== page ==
It's time to read and vote for your favorite article in the 2013 Write-Off Contest! The four finalist's articles are featured in the May 13 newsletter and can be found through this link. Hurry! Voting ends May 18.
When to prune your beautiful yellow forsythia (or other spring-flowering shrub)? It blooms reliably every spring, most years that is, well, it USED to bloom every spring. Now it's just not looking as peppy any more. Could it be time to prune it? Here's how to decide.
(Editor's Note: This article was originally published on May 24, 2009. Your comments are welcome, but please be aware that authors of previously published articles may not be able to promptly respond to new questions or comments.)
Forsythia bushes are everywhere in New England. First I see them forced, blooming cheerily in vases while there's still snow on the ground—the kind of snow or muck that makes trudging out to our forsythias, which are on the back corner of our yard, away from the street and the house, too much to ask. So every year in January, February and March, I wish our forsythia bushes were just a little bit closer to the house.
Then it gets to be April. The first day of SPRING has come and gone, the first crocuses are up, and overnight, everybody has forsythia blooming. In their front yards, their side yards, their back yards. As specimens and as privacy fences. Pruned into formal hedges and allowed to grow wild and free. It's even planted along the side of the highways. (I start hating yellow.)
I've seen a lot of different styles of pruning forsythia just on the streets of my little neighborhood, and I'd like to offer a few tips to maximize your future blooms. Everyone wants their forsythia to look like this lovely specimen on the left: lush, full, and loaded with blooms. Forsythia may need a little maintenance to stay looking this way, though.
For the standard forsythia (I'm not talking about the new varieties, but the old ones already growing when you move in, for instance), pruning comes in two kinds. The first is renewal pruning, where less than a third of the canes or branches are removed. This might be done every three or four years or as needed. Be careful to prune the new tips and leave the old wood; forsythia blooms on old wood. Inside that old wood next year's blossoms are already forming. The picture to the right shows a forsythia in need of renewal pruning.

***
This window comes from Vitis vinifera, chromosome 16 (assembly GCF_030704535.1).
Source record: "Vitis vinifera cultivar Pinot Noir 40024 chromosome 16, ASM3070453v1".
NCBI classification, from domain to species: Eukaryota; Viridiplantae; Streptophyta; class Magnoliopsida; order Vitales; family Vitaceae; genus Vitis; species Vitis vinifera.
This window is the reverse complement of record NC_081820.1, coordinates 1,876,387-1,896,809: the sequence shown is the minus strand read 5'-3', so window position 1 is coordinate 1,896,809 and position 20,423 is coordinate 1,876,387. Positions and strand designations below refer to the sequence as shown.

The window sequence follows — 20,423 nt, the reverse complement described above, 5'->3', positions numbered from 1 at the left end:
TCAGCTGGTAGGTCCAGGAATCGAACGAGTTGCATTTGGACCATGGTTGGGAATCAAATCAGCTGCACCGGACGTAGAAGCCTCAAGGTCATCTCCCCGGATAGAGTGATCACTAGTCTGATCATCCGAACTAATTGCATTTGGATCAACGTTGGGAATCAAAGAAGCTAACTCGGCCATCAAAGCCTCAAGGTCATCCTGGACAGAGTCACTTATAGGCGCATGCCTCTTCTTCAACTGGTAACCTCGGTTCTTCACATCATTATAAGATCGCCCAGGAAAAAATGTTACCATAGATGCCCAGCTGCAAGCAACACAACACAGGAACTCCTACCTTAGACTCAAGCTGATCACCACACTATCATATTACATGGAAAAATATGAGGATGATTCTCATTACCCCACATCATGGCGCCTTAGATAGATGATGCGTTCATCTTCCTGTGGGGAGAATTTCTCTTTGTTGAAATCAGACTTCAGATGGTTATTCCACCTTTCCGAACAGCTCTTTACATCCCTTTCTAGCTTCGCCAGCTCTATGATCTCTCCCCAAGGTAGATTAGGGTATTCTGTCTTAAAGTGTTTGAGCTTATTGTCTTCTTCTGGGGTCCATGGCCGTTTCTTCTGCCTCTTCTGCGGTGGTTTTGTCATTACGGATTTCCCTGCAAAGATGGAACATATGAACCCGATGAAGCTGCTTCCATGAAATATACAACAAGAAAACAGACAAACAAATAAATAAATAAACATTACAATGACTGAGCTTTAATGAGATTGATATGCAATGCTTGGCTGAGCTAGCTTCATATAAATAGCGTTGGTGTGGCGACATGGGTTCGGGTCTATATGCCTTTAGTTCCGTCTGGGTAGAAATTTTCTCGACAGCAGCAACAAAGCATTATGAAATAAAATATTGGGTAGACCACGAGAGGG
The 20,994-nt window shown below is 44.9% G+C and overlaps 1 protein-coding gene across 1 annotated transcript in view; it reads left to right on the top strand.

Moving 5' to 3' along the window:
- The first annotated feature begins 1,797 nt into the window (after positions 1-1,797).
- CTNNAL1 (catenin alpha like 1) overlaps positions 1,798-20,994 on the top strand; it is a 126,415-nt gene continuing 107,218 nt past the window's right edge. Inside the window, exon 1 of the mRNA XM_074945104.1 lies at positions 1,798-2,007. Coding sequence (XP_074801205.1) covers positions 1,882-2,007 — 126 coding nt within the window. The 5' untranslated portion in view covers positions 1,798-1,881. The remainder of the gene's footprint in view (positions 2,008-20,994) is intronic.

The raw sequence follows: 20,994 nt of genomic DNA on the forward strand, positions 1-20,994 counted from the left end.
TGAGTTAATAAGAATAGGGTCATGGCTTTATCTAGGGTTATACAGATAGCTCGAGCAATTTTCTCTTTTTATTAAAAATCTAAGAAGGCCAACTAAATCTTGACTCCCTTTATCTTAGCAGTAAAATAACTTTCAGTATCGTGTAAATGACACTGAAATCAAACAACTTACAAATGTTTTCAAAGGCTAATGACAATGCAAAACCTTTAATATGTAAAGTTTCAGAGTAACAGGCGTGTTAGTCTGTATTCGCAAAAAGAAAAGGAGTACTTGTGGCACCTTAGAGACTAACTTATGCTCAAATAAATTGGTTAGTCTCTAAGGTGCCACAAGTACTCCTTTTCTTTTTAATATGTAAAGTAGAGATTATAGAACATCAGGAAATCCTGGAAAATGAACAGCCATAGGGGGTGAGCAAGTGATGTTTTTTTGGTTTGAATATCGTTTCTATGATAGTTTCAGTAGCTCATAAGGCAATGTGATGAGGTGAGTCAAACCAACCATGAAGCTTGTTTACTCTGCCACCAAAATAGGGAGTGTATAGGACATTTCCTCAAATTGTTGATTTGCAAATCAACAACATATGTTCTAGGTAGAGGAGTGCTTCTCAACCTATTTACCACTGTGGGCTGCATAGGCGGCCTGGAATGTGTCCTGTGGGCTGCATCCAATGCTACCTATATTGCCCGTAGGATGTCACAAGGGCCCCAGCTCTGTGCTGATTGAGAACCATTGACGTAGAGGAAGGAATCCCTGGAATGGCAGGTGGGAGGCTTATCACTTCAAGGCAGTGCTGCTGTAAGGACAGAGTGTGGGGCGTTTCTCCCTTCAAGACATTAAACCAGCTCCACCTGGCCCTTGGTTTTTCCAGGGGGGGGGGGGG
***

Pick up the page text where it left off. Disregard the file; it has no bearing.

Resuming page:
You may wish to prune your forsythia in the shape of a hedge. Remember to leave it wider at the bottom than on the top so it all gets plenty of sun. This one on the left will probably look okay next year. I'm not sure there's any hope for the one on the right side—it needs more sun and to be allowed to grow more than two feet tall, to start with.
The other kind of pruning is called rejuvenation, which is just a fancy word for cutting the bush way, way back. This next forsythia on the left has been ignored for at least 20 years. It is a definite candidate for being rejuvenated. Now if only I could get my husband—oh, never mind.
•pruning pointers for spring-flowering shrubs•
These tips can also apply to lilac, spirea, azalea, and other shrubs which flower in spring.
Any time your tools are sharp is a good time to prune, say some. I think right after blooming is the best time; as you can tell which canes or branches are successfully blooming and which have stopped.
If you prune before blooming, you risk snipping off all those little yellow flowers you were hoping for. Forsythia form the next year's blossoms during the season after they bloom, in other words, during the late spring and early summer. If there aren't many blooms anyway, what have you got to lose?
If possible, find out which cultivar of forsythia you have.
There are some new cultivars of forsythia which claim they don't need to be pruned. Prostrate cultivars which can be used as ground covers have been developed. (Maybe that's what I see by the highway?) There are dwarf forsythia and forsythia with variegated leaves, forsythia which grow very tall for hedges, and even ones which claim to have beautiful fall color. Named for Scottish horticulturist, William Forsyth (1737-1804), forsythia are hardy from zones 5-7, or even colder. If you don't have forsythia in your yard yet, maybe you should check out some of the new varieties on the market! Before pruning something other than forsythia, please do a little research to find out what you have and when the best time to prune it is in PlantFiles.
The thumbnail photo is by MorgueFiles photographer mensatic, who also wanted to know about pruning forsythia. The "bad" forsythia examples were my own photos (but only one was from my own yard).
About Carrie Lamont
Carrie clicks on EVERY link. She has two beautiful daughters, and has been married for twelve delightful years. Her husband works for an airline, facilitating Carrie's frequent need to travel. She has a masters degree in Music, and hums to herself as she gazes out wistfully at her full-sun containers from her air-conditioned interior. Carrie just moved from Massachusetts to Texas and is still recovering.